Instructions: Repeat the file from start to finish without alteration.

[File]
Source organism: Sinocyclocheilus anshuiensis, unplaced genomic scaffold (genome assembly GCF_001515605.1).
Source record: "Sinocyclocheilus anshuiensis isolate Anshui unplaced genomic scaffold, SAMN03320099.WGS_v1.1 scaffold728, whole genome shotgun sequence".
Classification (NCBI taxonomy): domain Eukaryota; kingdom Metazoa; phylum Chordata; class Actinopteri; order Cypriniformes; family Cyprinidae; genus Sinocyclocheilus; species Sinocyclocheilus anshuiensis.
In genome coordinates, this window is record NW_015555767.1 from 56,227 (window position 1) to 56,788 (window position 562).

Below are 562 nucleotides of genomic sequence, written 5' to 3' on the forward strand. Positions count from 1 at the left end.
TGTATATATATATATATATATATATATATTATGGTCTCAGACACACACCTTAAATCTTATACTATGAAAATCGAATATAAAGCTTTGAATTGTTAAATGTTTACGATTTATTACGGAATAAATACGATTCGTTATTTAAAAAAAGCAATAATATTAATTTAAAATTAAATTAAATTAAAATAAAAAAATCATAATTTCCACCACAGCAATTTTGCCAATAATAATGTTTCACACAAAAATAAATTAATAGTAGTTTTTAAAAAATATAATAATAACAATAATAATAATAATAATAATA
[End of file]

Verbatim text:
Source organism: Sinocyclocheilus anshuiensis, unplaced genomic scaffold (genome assembly GCF_001515605.1).
Source record: "Sinocyclocheilus anshuiensis isolate Anshui unplaced genomic scaffold, SAMN03320099.WGS_v1.1 scaffold728, whole genome shotgun sequence".
Classification (NCBI taxonomy): domain Eukaryota; kingdom Metazoa; phylum Chordata; class Actinopteri; order Cypriniformes; family Cyprinidae; genus Sinocyclocheilus; species Sinocyclocheilus anshuiensis.
In genome coordinates, this window is record NW_015555767.1 from 56,227 (window position 1) to 56,788 (window position 562).

Below are 562 nucleotides of genomic sequence, written 5' to 3' on the forward strand. Positions count from 1 at the left end.
TGTATATATATATATATATATATATATATTATGGTCTCAGACACACACCTTAAATCTTATACTATGAAAATCGAATATAAAGCTTTGAATTGTTAAATGTTTACGATTTATTACGGAATAAATACGATTCGTTATTTAAAAAAAGCAATAATATTAATTTAAAATTAAATTAAATTAAAATAAAAAAATCATAATTTCCACCACAGCAATTTTGCCAATAATAATGTTTCACACAAAAATAAATTAATAGTAGTTTTTAAAAAATATAATAATAACAATAATAATAATAATAATAATA